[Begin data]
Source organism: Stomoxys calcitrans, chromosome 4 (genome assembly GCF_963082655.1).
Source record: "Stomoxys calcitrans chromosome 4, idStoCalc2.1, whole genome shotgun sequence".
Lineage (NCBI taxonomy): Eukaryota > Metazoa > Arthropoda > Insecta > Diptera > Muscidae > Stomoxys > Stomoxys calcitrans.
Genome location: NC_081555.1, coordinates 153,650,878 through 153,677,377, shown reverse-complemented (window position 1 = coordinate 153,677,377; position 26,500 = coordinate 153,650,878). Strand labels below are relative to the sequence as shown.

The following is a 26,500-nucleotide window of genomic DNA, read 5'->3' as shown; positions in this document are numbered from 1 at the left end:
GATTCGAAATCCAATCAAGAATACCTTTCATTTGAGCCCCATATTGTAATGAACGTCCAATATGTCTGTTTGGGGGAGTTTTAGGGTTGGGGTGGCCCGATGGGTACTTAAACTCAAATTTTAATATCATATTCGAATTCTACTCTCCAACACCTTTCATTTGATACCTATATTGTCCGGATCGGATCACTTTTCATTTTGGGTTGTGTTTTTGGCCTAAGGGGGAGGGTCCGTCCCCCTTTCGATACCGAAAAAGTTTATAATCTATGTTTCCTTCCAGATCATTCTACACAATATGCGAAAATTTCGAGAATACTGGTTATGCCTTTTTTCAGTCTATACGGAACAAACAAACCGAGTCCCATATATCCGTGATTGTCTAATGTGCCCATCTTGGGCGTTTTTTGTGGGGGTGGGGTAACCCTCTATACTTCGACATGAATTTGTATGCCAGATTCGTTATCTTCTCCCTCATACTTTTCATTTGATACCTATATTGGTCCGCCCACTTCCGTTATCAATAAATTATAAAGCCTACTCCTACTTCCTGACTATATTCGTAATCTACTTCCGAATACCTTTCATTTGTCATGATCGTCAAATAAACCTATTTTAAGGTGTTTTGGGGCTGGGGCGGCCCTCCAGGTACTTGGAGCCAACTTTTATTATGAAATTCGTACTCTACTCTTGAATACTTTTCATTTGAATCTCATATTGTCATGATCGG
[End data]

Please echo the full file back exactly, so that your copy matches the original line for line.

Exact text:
Source organism: Stomoxys calcitrans, chromosome 4 (genome assembly GCF_963082655.1).
Source record: "Stomoxys calcitrans chromosome 4, idStoCalc2.1, whole genome shotgun sequence".
Lineage (NCBI taxonomy): Eukaryota > Metazoa > Arthropoda > Insecta > Diptera > Muscidae > Stomoxys > Stomoxys calcitrans.
Genome location: NC_081555.1, coordinates 153,650,878 through 153,677,377, shown reverse-complemented (window position 1 = coordinate 153,677,377; position 26,500 = coordinate 153,650,878). Strand labels below are relative to the sequence as shown.

The following is a 26,500-nucleotide window of genomic DNA, read 5'->3' as shown; positions in this document are numbered from 1 at the left end:
GATTCGAAATCCAATCAAGAATACCTTTCATTTGAGCCCCATATTGTAATGAACGTCCAATATGTCTGTTTGGGGGAGTTTTAGGGTTGGGGTGGCCCGATGGGTACTTAAACTCAAATTTTAATATCATATTCGAATTCTACTCTCCAACACCTTTCATTTGATACCTATATTGTCCGGATCGGATCACTTTTCATTTTGGGTTGTGTTTTTGGCCTAAGGGGGAGGGTCCGTCCCCCTTTCGATACCGAAAAAGTTTATAATCTATGTTTCCTTCCAGATCATTCTACACAATATGCGAAAATTTCGAGAATACTGGTTATGCCTTTTTTCAGTCTATACGGAACAAACAAACCGAGTCCCATATATCCGTGATTGTCTAATGTGCCCATCTTGGGCGTTTTTTGTGGGGGTGGGGTAACCCTCTATACTTCGACATGAATTTGTATGCCAGATTCGTTATCTTCTCCCTCATACTTTTCATTTGATACCTATATTGGTCCGCCCACTTCCGTTATCAATAAATTATAAAGCCTACTCCTACTTCCTGACTATATTCGTAATCTACTTCCGAATACCTTTCATTTGTCATGATCGTCAAATAAACCTATTTTAAGGTGTTTTGGGGCTGGGGCGGCCCTCCAGGTACTTGGAGCCAACTTTTATTATGAAATTCGTACTCTACTCTTGAATACTTTTCATTTGAATCTCATATTGTCATGATCGG